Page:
Customs in Germany
German is the official language of Germany, spoken by over 95% of the population.
The currency used in Germany is the Euro (EUR) - €
Germans are very organized and take pride in their homes and neighborhoods. Streets, sidewalks and shared hallways are kept clean and free of debris at all times. Yards and landscaping are kept trim and neat to avoid looking untidy and offending the neighbors.
Customs and Etiquette in Everyday Life and Socialization
A traditional greeting is formal with a quick, firm handshake. Shake hands with everyone present, including children, when arriving and leaving.
If you are invited to a German's house for dinner, arrive on time. Punctuality is a must. Bring a gift such as flowers, chocolates or imported wine. If you bring flowers, avoid carnations, red roses, lilies and chrysanthemums.
You will be shown to your seat; until then, remain standing. Do not being eating until the hostess indicates by taking her first bite or saying, "Guten Appetit". Use utensils for everything (if you are eating potatoes or dumplings, use your fork as opposed to a knife - this will compliment the cook by saying that the food is tender). Do not bite from your bread, tear pieces from it.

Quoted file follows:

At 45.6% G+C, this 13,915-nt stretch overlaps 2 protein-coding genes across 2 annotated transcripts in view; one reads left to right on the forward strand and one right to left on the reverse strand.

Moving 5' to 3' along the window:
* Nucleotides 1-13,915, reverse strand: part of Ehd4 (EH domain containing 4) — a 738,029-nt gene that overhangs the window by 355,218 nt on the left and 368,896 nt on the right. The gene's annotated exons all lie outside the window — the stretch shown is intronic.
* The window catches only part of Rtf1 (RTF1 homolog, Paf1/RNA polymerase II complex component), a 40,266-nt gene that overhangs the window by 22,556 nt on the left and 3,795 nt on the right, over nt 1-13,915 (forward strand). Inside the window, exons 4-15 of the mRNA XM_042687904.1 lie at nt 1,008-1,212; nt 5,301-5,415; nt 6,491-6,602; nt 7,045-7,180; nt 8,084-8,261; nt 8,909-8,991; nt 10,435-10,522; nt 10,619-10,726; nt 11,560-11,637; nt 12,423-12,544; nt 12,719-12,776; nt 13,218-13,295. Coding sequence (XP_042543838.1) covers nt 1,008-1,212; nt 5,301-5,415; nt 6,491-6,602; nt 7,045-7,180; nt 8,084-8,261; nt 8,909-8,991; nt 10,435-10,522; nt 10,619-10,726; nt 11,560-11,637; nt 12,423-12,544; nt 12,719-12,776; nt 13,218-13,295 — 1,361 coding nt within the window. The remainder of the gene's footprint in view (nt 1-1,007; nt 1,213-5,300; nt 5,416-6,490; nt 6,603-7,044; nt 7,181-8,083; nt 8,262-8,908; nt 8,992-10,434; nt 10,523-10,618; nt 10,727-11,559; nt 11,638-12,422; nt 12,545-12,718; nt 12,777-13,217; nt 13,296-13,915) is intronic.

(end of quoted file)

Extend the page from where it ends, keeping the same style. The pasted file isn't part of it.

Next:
The day after you are invited to a German's house for dinner, call your hostess and thank her for dinner or send a handwritten thank you note.
When it comes to gratuity, tipping is acceptable and appreciated in Germany.
and bars: Although a service fee is included in the bill, it is
appreciated if you leave an extra 5% or so, or round up the bill. Give
your tip to the server directly; do not leave it on the table.
Customs and Etiquette in Business
Men should wear dark colored suits with ties. Women should wear conservative dresses or business suits. Accessories should be kept to a bare minimum.
Any material you present to your German colleagues (business cards, charts, visuals, etc.) should be in both English and German. This shows respect and great attention to detail.
Appointments are necessary and should be made at least 2 weeks in advance. Punctuality is a must, and if you are delayed it is imperative that you call to let your colleagues know. Meetings in Germany are extremely formal and adhere to strict timelines.
Do not sit down until after you are shown your seat and instructed to take it. Do not expect a decision to be made during the initial meeting, as it is typically used as a ‘getting to know you' period.